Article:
amino-acids indicating certain similarities to human proteins. Several
dozen unknown genes, which could be involved in resistance to antibiotics
and to drugs used in chemotherapy, owe their discovery to yeast.
It is also known that certain yeast species are responsible for
infections for which no satisfactory treatment exists. Accordingly,
this vast mapping operation opens up very interesting prospects
for the understanding of certain diseases - such as cancers and
Deciphering the orphan genes
This "back-to-front" approach was adopted by the researchers involved
in EUROFAN (European Functional Analysis Network) with the aim of
capitalising on the potential opportunities offered by the sequencing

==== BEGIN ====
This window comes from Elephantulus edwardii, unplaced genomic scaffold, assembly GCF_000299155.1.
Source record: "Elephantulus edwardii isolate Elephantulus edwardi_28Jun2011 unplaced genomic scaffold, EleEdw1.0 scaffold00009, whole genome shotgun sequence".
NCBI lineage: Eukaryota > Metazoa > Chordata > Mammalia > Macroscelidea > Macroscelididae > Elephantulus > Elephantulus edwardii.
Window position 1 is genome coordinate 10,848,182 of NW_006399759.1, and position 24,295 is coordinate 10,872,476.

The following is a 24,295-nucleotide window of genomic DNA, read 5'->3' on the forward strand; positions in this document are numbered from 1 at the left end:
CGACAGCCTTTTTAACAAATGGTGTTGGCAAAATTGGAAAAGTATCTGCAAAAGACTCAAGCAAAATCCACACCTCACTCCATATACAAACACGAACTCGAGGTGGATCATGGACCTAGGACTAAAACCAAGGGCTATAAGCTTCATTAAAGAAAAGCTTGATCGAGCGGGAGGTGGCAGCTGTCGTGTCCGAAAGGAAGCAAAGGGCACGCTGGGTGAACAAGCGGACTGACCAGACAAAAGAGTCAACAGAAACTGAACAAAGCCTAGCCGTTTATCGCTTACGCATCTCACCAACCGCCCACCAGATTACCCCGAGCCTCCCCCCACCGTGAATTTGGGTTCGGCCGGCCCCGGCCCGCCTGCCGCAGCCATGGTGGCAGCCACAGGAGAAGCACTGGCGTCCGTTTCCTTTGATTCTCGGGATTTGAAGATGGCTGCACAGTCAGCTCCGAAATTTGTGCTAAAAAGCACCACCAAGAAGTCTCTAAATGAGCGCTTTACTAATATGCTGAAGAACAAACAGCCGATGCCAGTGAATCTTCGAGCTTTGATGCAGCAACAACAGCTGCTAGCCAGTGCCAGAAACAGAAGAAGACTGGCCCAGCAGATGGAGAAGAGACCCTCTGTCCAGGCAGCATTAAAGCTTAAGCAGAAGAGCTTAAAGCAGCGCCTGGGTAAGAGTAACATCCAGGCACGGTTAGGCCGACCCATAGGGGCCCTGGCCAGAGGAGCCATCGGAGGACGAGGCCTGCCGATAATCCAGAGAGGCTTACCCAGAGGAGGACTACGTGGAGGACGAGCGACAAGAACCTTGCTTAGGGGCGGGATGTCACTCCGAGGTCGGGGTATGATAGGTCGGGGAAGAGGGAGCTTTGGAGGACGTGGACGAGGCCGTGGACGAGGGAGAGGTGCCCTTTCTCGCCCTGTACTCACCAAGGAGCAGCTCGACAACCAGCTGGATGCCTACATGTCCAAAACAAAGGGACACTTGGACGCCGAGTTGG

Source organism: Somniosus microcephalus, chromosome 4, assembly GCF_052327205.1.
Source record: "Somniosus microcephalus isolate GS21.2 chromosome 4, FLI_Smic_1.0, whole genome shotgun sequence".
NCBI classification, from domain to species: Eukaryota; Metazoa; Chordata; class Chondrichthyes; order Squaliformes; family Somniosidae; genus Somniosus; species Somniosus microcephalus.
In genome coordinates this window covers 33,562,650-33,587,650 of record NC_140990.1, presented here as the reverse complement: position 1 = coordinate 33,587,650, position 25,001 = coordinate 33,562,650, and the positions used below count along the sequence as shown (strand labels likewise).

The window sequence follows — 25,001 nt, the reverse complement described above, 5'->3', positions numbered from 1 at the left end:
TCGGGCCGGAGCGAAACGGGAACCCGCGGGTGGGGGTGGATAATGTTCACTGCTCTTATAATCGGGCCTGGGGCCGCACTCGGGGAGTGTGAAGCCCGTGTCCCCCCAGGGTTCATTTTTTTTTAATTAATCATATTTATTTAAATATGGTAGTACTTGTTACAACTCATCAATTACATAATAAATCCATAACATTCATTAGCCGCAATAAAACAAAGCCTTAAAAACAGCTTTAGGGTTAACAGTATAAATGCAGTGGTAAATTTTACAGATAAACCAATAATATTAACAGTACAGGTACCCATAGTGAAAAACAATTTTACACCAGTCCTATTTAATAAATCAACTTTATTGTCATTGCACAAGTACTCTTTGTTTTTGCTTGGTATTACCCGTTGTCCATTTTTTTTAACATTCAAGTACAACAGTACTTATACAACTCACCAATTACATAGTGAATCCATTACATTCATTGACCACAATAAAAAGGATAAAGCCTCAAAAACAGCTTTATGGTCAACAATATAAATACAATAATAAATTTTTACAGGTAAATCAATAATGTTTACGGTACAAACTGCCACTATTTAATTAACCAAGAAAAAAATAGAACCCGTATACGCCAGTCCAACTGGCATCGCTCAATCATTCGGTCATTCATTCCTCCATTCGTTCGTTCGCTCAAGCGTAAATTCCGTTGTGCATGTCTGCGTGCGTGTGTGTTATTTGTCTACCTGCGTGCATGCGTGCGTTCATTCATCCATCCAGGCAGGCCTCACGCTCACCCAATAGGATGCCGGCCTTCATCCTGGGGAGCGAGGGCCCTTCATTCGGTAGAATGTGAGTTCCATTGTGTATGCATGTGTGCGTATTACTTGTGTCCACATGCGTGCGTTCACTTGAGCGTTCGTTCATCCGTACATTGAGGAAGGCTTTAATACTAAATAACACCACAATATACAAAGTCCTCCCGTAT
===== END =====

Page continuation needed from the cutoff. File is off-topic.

of the yeast genome. Launched under the European Union's Biotechnology
Programme, this ambitious project brought together 134 laboratories
spread over 14 countries(1) in its initial phase
(1994-1998). The first task facing the researchers was to select a
thousand "orphan" genes and to attempt to analyse their function.
This huge task was organised in a particularly efficient manner. Each
team dealt with the mutagenesis of the genes assigned to it and, using
codified methods, carried out an initial series of tests. During this
stage an approximate function can be attributed to each gene, whereupon
groups of related genes or genes that are involved in the same metabolic
pathway can be routed towards the laboratory most qualified to analyse
them further. More than 800 vectors, each incorporating a turned-off
orphan gene, are used to study the latter's function. More than 350
of these genes have been isolated - i.e. cloned. The vectors and the
isolated genes will be made available to the scientists and manufacturers
by the European Centre for Genetic Archives (EUROSCARF).
However, yeast did not yield up all its secrets in the course of